Liberian hip-hop used for anti-corruption purposes

imagesIn 2012, Liberian activist/author Robtel Neajai Pailey published Gbagba, a children’s book that sparked a national dialogue on corruption. The book has been assigned to Liberian schoolchildren, and seeks to help rectify the state’s systemic corruption problems. The book is under review by several ministries of education in neighboring countries. This February, Pailey released the book’s sequel, Jaadeh! Both books have been adapted into hip-hop songs by hipco artist Takun J. The songs, titled “Gbagba is Corruption” and “Jaadeh is Integrity,” plead for Liberians to maintain their honor and integrity by saying no to corrupt practices.

“Gbagba is Corruption” was released in 2016, and was made possible, along with its accompanying music video, by a grant from the Open Society Initiative of West Africa. The video begins with Takun J handing out copies of Gbagba to a crowd of Liberian children. Takun J immediately breaks out into the song’s chorus, which urges the children to “say no to corruption, and you’ll be alright.” The rest of the song’s content is Takun J rapping over video clips of a young boy and girl engaging in corruption. He raps quickly, over an ubeat rhythm, a common characteristic of hipco music.

“Jaadeh is Integrity” includes a female accompaniment for the chorus, an artist named Ella Mankon Pailey. She sings that “The only way we [Liberians] can live is through jaadeh,” and “corruption and gbagba we can’t accept. Although the beat is slower than that of “Gbagba is Corruption,” Takun J maintains his speedy rhyme delivery. The video, also made possible by a grant from the Open Society Initiative of West Africa, pictures Takun J on a beach, alternating with Ella Mankon Pailey twirling around in colorful Liberian clothing.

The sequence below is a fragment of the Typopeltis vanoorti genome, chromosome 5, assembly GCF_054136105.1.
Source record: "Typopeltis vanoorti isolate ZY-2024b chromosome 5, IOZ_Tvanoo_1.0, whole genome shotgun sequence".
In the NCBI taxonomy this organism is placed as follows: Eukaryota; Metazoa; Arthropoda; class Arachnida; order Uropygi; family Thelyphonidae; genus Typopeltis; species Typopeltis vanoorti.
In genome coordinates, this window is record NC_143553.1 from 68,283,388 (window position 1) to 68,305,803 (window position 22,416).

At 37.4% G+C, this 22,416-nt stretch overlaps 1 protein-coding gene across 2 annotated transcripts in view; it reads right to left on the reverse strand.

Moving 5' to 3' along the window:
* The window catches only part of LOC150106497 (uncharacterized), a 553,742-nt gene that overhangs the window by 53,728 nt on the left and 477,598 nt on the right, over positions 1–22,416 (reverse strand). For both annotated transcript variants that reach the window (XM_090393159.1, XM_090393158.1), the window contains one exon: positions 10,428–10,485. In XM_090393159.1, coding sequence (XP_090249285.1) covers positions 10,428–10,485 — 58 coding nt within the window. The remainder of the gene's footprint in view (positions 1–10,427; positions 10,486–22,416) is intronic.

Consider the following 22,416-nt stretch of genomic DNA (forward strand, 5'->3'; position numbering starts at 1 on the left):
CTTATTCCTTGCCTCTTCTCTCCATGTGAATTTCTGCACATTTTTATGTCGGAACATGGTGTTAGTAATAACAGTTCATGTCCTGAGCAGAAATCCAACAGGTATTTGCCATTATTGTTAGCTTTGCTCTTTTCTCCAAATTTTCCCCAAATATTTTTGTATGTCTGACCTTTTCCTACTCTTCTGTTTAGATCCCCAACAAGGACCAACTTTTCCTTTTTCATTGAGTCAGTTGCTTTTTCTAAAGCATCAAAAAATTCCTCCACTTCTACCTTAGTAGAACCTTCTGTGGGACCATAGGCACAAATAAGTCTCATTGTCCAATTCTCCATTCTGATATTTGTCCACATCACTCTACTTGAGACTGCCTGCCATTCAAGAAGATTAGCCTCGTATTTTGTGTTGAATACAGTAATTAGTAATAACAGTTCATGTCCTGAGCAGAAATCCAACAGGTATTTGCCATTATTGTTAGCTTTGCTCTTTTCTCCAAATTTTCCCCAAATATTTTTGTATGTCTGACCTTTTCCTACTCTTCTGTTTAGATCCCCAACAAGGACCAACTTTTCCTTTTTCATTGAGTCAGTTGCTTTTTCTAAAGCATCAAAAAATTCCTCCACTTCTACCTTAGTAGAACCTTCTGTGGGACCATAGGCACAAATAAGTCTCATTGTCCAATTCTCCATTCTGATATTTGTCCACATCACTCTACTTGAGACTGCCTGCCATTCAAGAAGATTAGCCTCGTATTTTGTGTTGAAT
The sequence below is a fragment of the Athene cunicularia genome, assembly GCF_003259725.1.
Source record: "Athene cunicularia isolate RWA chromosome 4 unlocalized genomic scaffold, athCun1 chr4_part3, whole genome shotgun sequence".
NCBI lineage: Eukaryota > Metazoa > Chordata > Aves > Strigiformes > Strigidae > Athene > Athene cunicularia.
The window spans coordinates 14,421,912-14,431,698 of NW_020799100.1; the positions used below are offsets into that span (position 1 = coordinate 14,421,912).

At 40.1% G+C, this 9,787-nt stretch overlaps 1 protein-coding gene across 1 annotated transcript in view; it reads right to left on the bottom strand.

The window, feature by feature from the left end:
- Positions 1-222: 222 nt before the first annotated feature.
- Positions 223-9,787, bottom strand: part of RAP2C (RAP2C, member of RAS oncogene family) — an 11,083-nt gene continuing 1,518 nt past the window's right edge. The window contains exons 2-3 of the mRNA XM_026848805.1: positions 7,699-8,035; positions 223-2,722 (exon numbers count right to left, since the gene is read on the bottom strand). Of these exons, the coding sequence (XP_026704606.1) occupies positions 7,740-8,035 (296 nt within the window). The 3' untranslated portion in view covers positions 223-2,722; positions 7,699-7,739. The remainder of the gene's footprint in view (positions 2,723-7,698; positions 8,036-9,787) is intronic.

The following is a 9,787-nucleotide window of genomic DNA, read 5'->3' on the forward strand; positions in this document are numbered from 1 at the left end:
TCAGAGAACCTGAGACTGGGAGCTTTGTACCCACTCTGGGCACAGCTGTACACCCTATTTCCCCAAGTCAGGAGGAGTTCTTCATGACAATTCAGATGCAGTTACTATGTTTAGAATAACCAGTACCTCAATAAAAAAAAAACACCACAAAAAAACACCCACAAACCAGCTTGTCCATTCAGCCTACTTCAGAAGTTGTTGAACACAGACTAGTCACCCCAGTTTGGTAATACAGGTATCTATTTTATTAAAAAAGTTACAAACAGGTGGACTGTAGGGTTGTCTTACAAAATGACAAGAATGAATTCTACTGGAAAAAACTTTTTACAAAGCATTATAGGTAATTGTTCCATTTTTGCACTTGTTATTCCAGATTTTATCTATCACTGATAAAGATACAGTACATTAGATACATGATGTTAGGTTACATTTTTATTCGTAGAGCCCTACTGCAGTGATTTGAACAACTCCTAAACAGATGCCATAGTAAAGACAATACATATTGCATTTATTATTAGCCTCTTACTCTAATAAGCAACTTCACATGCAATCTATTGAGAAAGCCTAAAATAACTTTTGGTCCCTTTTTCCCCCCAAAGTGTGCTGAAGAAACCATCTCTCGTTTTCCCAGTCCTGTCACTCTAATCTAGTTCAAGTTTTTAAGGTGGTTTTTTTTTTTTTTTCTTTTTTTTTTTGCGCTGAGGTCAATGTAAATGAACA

Hipco music is commonly used as a political tool, disseminated to Liberians in the Colloqua language, a mixture of local languages and English. Hipco has been used as a means of national reconciliation following Liberia’s civil wars. Takun J is the self-proclaimed and Vice News endorsed “King of Hipco.”

Polar Opposites: Breaking down the differences between two Liberian music videos

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Christoph the Change and Bucky Raw


Two Liberian hip-hop videos, released within two months of each other, portray strikingly different themes of Liberian life. The first is by Christoph the Change, whose video accompaniment to his song, “Call Me Your Pa,” displays a flashy, luxurious side of an upper class life in Liberia. On the contrary, the music video to “Woomii” by Bucky Raw incorporates African tribal imagery, portrays poverty, and shows general egalitarianism. This blog post will juxtapose the two videos, and analyze their differences.


Cristoph the Change and Bucky Raw are both prominent Liberian hip-hop artists. Additionally, both men make trapco style hip-hop. They squared off recently, engaging in a longstanding feud accompanied by diss tracks. This feud makes this analysis more significant, as both proclaim themselves to be the kings of trapco. So how do their videos compare?

The “Call Me Your Pa” video begins in front of a large brick house, with several individuals in the shot speaking on cell phones. The scene changes to Christoph the Change alternating between lounging on a white SUV parked in an intersection, and a room with his entourage drinking Ciroc. He brandishes a wad of American dollars throughout the video. His lyrics are a self promotion, declaring that “he gave birth to the game,” and to “call me your pa.” The video is an homage to that of many southern American trap artists, who brandish their gold chains, and flaunt wealth with their followers.

Bucky Raw’s “Woomii” video is the polar opposite. The setting changes between a desolate warehouse, to a room full of barrels, to Bucky Raw running through a slum accompanied by a crowd of Liberians. Bucky Raw is dressed modestly, donning a white t-shirt with the word “Raw” plastered across the front. Unlike Christoph the Change, Bucky Raw is looking to make a relatable song, while the former presents a fantasy lifestyle for the majority of Liberians.